Gary Wilson
    Wilson Services, Inc
    Northampton, MA
    [email protected]
  • CMadatMe
    CMadatMe Member Posts: 3,086
    edited January 2016
    As long as you maintain the minimum flow rate Gary it don't matter. Think people get to caught up on maintaining those max flow rates for high fire to get the full load out of the boier. Boiler only going to go to high fire if its needed and as long as the boiler side delta-t doesn't get to about 60 all is good.
    "The bitter taste of a poor installation remains much longer than the sweet taste of the lowest price."
  • GW
    GW Member Posts: 4,544
    Yes Chris, i'm aware of the ins and outs, it's the jobs that need lots of temp that things can get dicey.

    Thanks, Gary
    Gary Wilson
    Wilson Services, Inc
    Northampton, MA
    [email protected]
  • rickgerv
    rickgerv Member Posts: 22
    Update. Turns out this system was not designed for constant circulation. I got clued in on that when I saw the the circulator (may have the term wrong) was off for the radiant zone. I spoke to the designer who thought I had opted not to do this because of the added cost to implement constant circulation. I was price conscious in all of this so I can understand why he might have thought that. No sense finger pointing. Somewhere signals got crossed.It's not horrible. But it's a nuissance hearing the floor pop... the noises sound like a twigs snapping and knuckles cracking. He said it would be a pretty penny to fix... perhaps i address this another winter... but curious if someone could help me understand what it takes to put in a constant circulation system. I assume that would also run up the electric bill.

    Gary can what you described be added in?
  • bmwpowere36m3
    bmwpowere36m3 Member Posts: 512
    What kind of boiler do you have? I wouldn't imagine it'd take much…. maybe replace the circ with an ECM one (like Taco Viridian VT2218) and adjust the ODR. However more specifics of your system would be needed.

    My system with panel radiators is near constant circ… I use Grundfos Alpha pumps due to variable pressure (TRVs) and it runs at a steady 25W (or so the display says). Older PSC circs are on the order of 60+W and I lucked out that my state was offering rebates for ECM pumps (basically cost the same as traditional ones, so no brainer). Haven't notice a difference on my electrical bill.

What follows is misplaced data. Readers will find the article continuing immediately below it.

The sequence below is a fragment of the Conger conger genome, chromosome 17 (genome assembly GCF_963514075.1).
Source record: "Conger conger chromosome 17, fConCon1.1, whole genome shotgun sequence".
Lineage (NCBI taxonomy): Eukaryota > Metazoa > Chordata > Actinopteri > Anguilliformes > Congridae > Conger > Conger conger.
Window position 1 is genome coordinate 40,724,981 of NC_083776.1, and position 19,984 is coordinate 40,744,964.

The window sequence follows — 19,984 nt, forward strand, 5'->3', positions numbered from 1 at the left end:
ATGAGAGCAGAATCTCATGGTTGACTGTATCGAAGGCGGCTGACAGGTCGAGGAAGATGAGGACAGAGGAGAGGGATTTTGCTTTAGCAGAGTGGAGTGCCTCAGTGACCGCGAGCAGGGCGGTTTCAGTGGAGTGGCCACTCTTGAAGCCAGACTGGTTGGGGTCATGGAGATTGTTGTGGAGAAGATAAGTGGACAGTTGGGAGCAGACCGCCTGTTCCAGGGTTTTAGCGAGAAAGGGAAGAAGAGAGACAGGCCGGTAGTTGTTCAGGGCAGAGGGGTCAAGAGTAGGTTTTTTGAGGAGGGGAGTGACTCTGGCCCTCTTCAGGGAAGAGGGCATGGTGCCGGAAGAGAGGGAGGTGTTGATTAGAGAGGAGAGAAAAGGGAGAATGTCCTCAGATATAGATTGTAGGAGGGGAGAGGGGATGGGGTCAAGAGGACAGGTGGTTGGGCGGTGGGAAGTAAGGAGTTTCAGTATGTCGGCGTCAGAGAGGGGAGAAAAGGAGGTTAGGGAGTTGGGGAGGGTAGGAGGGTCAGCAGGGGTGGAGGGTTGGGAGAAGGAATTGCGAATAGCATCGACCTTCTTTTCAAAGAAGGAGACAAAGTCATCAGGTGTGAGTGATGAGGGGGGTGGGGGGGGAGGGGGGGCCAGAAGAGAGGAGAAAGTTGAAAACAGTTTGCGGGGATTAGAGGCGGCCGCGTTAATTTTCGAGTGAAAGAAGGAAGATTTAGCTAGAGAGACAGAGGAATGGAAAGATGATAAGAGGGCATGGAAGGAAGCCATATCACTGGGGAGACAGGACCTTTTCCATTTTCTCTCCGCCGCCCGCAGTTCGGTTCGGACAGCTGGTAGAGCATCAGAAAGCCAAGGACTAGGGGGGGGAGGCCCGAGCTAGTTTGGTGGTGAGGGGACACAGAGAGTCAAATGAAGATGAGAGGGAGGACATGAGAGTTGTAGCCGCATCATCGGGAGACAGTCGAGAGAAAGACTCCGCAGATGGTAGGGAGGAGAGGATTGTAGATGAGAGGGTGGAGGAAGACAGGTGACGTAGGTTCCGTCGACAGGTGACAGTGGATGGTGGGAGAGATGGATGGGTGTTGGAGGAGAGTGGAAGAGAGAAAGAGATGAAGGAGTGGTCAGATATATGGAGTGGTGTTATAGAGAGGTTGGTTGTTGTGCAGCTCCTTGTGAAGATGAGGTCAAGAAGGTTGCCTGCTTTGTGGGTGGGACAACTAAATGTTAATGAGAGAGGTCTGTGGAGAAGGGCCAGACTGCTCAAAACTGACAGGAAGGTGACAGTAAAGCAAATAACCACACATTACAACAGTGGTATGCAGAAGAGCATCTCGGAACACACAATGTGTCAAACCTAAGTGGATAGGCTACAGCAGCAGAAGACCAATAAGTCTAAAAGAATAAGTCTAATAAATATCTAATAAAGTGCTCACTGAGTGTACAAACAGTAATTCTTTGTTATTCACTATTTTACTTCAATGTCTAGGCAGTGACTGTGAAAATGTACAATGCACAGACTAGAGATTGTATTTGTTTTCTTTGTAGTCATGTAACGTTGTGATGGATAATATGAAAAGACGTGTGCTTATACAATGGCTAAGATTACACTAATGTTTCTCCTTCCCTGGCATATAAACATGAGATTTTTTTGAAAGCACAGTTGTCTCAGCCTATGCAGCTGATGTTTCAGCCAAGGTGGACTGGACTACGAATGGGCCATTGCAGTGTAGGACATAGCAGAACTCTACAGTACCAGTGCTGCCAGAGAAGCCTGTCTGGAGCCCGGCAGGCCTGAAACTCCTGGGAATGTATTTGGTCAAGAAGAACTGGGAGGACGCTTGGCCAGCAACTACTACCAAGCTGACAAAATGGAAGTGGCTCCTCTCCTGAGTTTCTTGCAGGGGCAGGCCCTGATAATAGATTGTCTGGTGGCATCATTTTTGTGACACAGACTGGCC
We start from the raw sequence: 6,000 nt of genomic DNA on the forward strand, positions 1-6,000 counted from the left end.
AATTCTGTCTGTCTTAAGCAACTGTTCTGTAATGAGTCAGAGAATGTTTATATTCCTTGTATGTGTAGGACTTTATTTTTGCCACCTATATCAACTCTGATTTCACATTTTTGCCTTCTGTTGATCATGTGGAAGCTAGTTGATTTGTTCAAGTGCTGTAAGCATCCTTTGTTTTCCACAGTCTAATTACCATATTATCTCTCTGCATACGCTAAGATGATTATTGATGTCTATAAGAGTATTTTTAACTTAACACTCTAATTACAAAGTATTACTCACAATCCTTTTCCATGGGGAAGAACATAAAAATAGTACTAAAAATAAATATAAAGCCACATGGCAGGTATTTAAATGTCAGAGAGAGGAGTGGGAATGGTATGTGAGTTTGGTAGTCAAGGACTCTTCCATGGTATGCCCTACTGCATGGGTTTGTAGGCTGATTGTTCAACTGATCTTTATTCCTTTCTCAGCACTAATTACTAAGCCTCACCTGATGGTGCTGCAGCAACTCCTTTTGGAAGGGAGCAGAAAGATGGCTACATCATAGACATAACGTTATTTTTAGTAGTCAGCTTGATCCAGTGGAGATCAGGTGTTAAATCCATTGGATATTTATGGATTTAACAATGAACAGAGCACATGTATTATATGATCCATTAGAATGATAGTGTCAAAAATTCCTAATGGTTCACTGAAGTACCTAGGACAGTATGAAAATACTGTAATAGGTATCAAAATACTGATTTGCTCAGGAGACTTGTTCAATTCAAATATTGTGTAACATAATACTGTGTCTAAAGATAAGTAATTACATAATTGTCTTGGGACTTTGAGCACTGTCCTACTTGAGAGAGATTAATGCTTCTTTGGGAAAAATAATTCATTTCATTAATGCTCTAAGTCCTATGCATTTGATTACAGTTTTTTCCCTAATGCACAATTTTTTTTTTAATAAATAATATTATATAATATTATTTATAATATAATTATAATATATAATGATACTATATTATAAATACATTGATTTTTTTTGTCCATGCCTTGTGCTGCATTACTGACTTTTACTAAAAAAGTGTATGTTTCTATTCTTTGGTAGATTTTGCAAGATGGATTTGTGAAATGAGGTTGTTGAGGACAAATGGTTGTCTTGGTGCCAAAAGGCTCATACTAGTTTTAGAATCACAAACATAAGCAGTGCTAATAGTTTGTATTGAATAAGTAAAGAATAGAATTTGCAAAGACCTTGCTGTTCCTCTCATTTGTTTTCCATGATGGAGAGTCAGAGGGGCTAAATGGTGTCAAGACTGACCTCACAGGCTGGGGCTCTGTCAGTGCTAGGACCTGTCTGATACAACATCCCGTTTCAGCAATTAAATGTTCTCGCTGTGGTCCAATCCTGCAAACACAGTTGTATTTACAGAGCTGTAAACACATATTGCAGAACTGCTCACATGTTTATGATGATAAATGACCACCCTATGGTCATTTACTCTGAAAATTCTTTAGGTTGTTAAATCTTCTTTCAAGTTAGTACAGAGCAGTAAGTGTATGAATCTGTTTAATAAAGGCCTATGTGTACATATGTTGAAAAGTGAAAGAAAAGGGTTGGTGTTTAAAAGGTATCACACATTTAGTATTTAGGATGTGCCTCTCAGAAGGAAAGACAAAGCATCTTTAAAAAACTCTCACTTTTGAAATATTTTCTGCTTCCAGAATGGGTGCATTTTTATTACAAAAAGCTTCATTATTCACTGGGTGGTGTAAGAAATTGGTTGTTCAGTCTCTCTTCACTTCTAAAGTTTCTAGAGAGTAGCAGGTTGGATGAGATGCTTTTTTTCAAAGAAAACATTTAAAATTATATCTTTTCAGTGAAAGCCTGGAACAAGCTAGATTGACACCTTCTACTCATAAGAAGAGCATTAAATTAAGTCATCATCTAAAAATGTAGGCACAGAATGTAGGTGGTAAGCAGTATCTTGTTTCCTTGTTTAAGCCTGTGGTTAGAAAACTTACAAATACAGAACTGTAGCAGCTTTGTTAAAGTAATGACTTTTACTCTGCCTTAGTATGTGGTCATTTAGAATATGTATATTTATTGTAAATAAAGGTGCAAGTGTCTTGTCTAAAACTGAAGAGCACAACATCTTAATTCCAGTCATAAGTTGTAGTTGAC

• SWEI
    SWEI Member Posts: 7,356
    rickgerv said:

    I spoke to the designer who thought I had opted not to do this because of the added cost to implement constant circulation.

    Added cost? Really?

    Zoning costs far more.
    GordyCMadatMe
  • GW
    GW Member Posts: 4,544
    Yes these controls can be added. You need to have the mixing valve replaced though. If you post a pic of your current set up we would comment more.

    Gary
    Gary Wilson
    Wilson Services, Inc
    Northampton, MA
    [email protected]
  • rickgerv
    rickgerv Member Posts: 22
    Gary, I'm curious in your system (nice by the way), how much space are you heating. Is it all radiant?
  • GW
    GW Member Posts: 4,544
    Yes, it's all 3/8" sandwich (above the deck), about 2700 sq ft. with 3/4" quarter sawn oak, plus tile with concrete board. R-19 in the basement.

    I'm truly surprised the Alpha is moving all of the water. I have 3 manifolds. The one in the pic, an original (I had radiant before the big remodel, but it was staple up) maniold that is about 12 circuits I think (memory is fading), and a small 4 looper in the middle of the two manifolds.

    It's nice, radiant is expensive, but when you're gonna stay put for the next 20-30 years, it's worth the freight!
    Gary Wilson
    Wilson Services, Inc
    Northampton, MA
    [email protected]
  • rickgerv
    rickgerv Member Posts: 22
    designer is recommending Tekmar 356 and another pump to add constant circulation. I plan to talk to the plumber. I can't take the racket of the cracking. I'll have to bite the bullet. Next question is whether the whole house should be constant circ too. I have cast iron rads upstairs. Would their be a reason to have the 2nd floor be running CC? Can that be done with the same injection control?
  • Mark Eatherton
    Mark Eatherton Member Posts: 5,839
    Constant circ is a European design term. They use a different technology called non electric thermostatic operators. Google Danfoss or Oventrop for some examples. You'd want to use thier remote cap tube control.

    If your system is using conventional zone valves, it is difficult to perfectly create a "constant circ" system. Typically, the tekmar control is used to fine tune the temperature of the hot water supply to match the load perfectly to the point that the zone runs "nearly continuously." The controll will alleviate the temperture swings associated with the noises of expansion, but will not completely eliminate them.